Deep-Sea Expedition Finds Sea Sponge As Big As Minivan

By on June 17, 2016

The large sea sponge. (Credit: NOAA Office of Ocean Exploration and Research)

Scientists with the National Oceanic and Atmospheric Administration (NOAA) have discovered the largest known sea sponge in the world, according to a release. The sponge, located in deep waters of a prominent marine national monument, is estimated to be as big as a minivan.

Researchers aboard the NOAA Ship Okeanos Explorer made the find while exploring waters in the Papahānaumokuākea Marine National Monument ranging from 2,300 to 16,000 feet in depth. They mostly relied on remotely operated vehicles to search the region, which recorded the sponge with high-definition cameras mounted onboard.

The large sponge, the genus of which still remains undetermined, was discovered at a depth of 7,000 feet. Scientists say the sponge is nearly 12 feet long and 7 feet wide, based on laser-measuring data. But pinpointing the true size of any sea sponge is difficult, experts say, as the animals lack growth rings and have bulbous, undulating shapes that can hide their true extent.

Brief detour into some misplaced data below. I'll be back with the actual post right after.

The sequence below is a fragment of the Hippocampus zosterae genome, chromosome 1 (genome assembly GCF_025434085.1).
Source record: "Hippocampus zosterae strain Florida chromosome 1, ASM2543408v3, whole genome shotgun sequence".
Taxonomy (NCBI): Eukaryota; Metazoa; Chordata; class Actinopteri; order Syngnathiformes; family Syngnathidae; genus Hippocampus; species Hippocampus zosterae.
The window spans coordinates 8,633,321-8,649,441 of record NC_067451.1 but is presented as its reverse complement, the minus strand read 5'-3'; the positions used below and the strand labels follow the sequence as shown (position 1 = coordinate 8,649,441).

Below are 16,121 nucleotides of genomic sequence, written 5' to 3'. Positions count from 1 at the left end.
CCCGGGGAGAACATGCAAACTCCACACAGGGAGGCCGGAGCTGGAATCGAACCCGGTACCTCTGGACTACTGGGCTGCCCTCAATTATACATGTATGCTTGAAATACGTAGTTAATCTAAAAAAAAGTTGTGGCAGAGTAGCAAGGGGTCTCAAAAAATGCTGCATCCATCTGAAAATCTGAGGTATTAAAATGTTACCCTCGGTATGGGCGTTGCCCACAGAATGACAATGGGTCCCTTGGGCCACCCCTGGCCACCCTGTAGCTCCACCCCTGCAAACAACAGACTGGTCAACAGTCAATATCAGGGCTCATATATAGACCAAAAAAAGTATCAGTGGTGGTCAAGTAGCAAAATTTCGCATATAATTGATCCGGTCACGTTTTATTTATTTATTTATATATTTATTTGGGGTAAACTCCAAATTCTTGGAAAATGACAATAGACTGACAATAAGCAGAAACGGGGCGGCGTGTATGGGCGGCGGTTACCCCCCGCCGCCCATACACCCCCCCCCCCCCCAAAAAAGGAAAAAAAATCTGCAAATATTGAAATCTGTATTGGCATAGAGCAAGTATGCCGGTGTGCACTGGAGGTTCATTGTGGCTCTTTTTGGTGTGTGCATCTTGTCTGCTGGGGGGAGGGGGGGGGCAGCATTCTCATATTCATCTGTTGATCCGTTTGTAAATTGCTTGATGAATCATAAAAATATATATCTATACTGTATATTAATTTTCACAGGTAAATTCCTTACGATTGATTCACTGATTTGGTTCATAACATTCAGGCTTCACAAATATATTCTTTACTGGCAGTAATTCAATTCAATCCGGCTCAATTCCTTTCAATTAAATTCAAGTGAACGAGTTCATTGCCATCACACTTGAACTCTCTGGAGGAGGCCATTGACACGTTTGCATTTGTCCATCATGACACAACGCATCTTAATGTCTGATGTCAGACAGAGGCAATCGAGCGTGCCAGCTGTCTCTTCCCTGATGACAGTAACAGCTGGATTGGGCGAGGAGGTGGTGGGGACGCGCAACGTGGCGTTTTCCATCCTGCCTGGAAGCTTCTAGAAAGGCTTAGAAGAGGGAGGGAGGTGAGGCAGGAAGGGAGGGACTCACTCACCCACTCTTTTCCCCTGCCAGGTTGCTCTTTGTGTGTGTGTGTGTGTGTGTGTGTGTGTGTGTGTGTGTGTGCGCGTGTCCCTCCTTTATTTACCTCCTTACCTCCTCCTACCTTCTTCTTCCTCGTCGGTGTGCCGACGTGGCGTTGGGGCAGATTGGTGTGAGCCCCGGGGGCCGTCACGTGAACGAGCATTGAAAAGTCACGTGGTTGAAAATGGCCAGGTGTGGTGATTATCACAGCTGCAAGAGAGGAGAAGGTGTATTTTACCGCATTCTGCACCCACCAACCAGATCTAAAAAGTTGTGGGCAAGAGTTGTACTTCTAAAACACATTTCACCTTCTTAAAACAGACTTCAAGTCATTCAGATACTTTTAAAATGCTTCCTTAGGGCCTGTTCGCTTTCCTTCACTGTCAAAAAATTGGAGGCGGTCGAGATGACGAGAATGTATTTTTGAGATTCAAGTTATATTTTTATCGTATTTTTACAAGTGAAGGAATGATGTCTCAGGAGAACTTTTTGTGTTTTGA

A research article describing the discovery has been published in the journal Marine Biodiversity.

Top image: The large sea sponge. (Credit: NOAA Office of Ocean Exploration and Research)

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